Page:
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VOL. 123 | NO. 224 | Friday, November 14, 2008

Evidence at Heart of Matter For Cooley, The Innocence Project

By Bill Dries

Print | Front Page | Email this story | Email reporter | Comments ()
Position: Staff Attorney
Organization: The Innocence Project
Basics: Cooley spoke at this week’s annual Memphis Bar Foundation’s Benjamin L. Hooks luncheon.
“Evidence preservation is a huge issue that we are trying to change.”
– Craig Cooley

Craig Cooley compares the aftermath of a wrongful criminal conviction to the aftermath of a train crash.

“They are going to investigate that train accident over and over again. … Why did that train wreck?” Cooley said of the exhaustive investigations that follow such crashes. “When there’s a wrongful conviction in the criminal justice system in the United States, you know what a lot of times happens? They give the guy 20 bucks and say, ‘Here’s a bus ride. Sorry.’”

Cooley, a staff attorney for The Innocence Project, was the keynote speaker at Wednesday’s annual Memphis Bar Foundation Benjamin L. Hooks Awards Luncheon.

The Innocence Project is a nonprofit organization formed in 1992. It reviews and appeals criminal cases that involve post-conviction DNA testing. Mississippi attorney and best-selling author John Grisham is on the board. So is former U.S. Attorney General Janet Reno.

Covering Tennessee

Cooley’s territory includes Tennessee. He works with local defense attorney Kemper Durand who was the force behind the DNA testing that exonerated Clark McMillan.

McMillan was convicted of a 1979 rape and robbery in Overton Park. He served 22 years in prison before DNA testing exonerated him in 2002 and he was released.

McMillan is the only DNA exoneration in the state of Tennessee. Cooley said that is because of different standards for preserving evidence in the state, not necessarily that there are fewer mistakes in the state’s courts.

He was particularly critical of how evidence in old cases is maintained in Shelby County court cases.

“They can’t find any of the evidence,” Cooley told those at the luncheon who included prosecutors as well as criminal court judges. “I have five cases in Shelby County. In two cases, we found it. In three cases, we can’t find anything. … Evidence preservation is a huge issue that we are trying to change.”

Durand, a partner at Thomason, Hendrix, Harvey, Johnson & Mitchell PLLC, attributes the problem to funding for storage and turf issues among different agencies locally. He once found a key piece of physical evidence for a case in an appeal file. Durand credits Assistant Shelby County Attorney Janet Shipman with making progress on the problem over several years.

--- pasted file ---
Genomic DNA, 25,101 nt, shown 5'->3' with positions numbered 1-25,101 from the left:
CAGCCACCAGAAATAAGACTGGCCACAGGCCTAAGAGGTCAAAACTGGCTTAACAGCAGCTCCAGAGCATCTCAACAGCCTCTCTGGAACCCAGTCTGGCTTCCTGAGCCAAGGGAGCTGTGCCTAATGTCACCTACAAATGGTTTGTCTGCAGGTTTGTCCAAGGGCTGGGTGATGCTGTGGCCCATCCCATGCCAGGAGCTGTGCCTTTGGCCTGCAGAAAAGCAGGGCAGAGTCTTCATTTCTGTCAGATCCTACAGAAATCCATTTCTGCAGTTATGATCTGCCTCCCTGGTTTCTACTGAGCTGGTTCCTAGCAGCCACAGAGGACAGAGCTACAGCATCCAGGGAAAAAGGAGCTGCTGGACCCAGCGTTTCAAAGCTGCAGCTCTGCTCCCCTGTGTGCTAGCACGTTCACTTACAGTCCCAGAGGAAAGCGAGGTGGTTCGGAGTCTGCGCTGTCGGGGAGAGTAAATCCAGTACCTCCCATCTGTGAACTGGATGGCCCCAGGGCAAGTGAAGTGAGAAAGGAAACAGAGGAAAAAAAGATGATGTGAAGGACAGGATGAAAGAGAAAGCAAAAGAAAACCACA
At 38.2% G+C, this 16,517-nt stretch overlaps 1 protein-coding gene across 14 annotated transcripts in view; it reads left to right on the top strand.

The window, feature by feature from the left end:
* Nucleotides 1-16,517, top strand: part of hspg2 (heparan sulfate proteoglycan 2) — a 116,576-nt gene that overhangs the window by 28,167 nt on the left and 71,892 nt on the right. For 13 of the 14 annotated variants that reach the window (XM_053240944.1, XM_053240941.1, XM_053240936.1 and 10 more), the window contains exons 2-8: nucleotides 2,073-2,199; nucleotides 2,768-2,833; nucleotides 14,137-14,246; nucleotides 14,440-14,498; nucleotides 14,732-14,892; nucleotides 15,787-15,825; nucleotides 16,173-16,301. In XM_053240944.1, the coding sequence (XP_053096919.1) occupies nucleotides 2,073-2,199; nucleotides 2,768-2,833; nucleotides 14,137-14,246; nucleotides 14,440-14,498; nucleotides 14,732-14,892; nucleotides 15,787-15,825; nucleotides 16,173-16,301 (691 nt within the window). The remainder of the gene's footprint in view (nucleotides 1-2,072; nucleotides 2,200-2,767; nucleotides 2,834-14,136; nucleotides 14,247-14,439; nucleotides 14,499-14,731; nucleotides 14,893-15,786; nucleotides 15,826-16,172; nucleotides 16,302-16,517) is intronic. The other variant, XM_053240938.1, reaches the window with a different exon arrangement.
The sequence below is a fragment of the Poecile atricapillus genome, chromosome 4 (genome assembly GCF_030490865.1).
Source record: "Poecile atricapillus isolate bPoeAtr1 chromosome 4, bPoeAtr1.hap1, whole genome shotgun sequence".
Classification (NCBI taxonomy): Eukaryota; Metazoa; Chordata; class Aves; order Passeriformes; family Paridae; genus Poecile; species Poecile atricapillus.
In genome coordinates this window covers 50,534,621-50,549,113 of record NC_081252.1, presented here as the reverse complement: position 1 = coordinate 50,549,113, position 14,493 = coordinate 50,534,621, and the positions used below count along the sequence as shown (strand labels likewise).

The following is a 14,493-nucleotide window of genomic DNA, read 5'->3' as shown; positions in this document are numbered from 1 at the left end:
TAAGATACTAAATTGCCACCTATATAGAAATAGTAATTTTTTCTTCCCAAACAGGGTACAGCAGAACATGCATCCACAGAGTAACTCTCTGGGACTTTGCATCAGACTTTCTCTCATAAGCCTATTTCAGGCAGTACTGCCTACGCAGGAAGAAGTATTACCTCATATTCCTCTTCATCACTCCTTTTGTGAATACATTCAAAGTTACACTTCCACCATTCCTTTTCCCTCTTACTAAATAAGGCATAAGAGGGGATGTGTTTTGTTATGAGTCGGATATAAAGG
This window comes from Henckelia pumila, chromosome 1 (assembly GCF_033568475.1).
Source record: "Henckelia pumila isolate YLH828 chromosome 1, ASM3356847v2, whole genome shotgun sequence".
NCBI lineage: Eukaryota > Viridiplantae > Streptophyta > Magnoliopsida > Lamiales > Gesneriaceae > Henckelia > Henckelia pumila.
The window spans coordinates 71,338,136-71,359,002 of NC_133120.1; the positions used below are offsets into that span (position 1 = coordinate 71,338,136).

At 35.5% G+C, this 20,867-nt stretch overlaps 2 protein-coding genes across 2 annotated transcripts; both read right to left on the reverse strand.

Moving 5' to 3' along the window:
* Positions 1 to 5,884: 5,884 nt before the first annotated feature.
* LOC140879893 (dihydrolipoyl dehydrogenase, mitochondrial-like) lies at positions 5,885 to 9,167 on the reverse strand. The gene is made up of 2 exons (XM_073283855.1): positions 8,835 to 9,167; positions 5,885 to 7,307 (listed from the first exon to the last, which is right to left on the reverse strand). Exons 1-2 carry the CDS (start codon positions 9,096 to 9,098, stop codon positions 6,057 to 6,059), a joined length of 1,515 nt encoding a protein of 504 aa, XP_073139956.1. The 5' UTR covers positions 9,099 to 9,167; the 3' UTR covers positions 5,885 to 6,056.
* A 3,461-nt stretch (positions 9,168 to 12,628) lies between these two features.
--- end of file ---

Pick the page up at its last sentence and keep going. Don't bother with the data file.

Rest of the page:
“Each locale, each agency has different procedures,” Cooley told The Daily News. “And it’s hit or miss. One agency might have good preservation issues or protocols. And another agency might not have any.”

By contrast, Dallas County, Texas, has had more than 20 exonerations from the tenure of District Attorney Henry Wade, who held office for decades.

“The primary criteria for moving up in his office was convictions,” Cooley said. “So the prosecutors and law enforcement kept all the evidence in these cases because if the case was overturned, they could go back to that evidence and still prosecute individuals.”

The result was “great evidence preservation,” Cooley said.

It also caused an examination of other cases and criticism of Wade’s standards for deciding who to prosecute.

Who stores it?

Another issue is the cost of storing the evidence, which determines what gets kept and what is tossed. Cooley said the evidence shouldn’t be kept forever, but that there should be a uniform standard that sets an amount of time in certain kinds of cases.

“If you talk to me, I’ll say most of them,” he said. “If you talk to a prosecutor, they’ll say some. If you talk to law enforcement who actually has to house the evidence, they’ll say only a small amount.”

When the evidence is blood or some other fluid on a car seat, for example, Cooley questioned whether the car seat or the entire car should be preserved.

The Innocence Project, which is affiliated with the Cardozo School of Law at Yeshiva University in New York City, gets 250 letters a month from inmates who claim they are innocent. The project only takes cases involving DNA evidence, although many of the requests deal with defendants convicted in drive-by shootings. Each case is evaluated for a four- to five-year period.

The project recently added a social work program to help the exonerated deal with adjusting to life out of prison.

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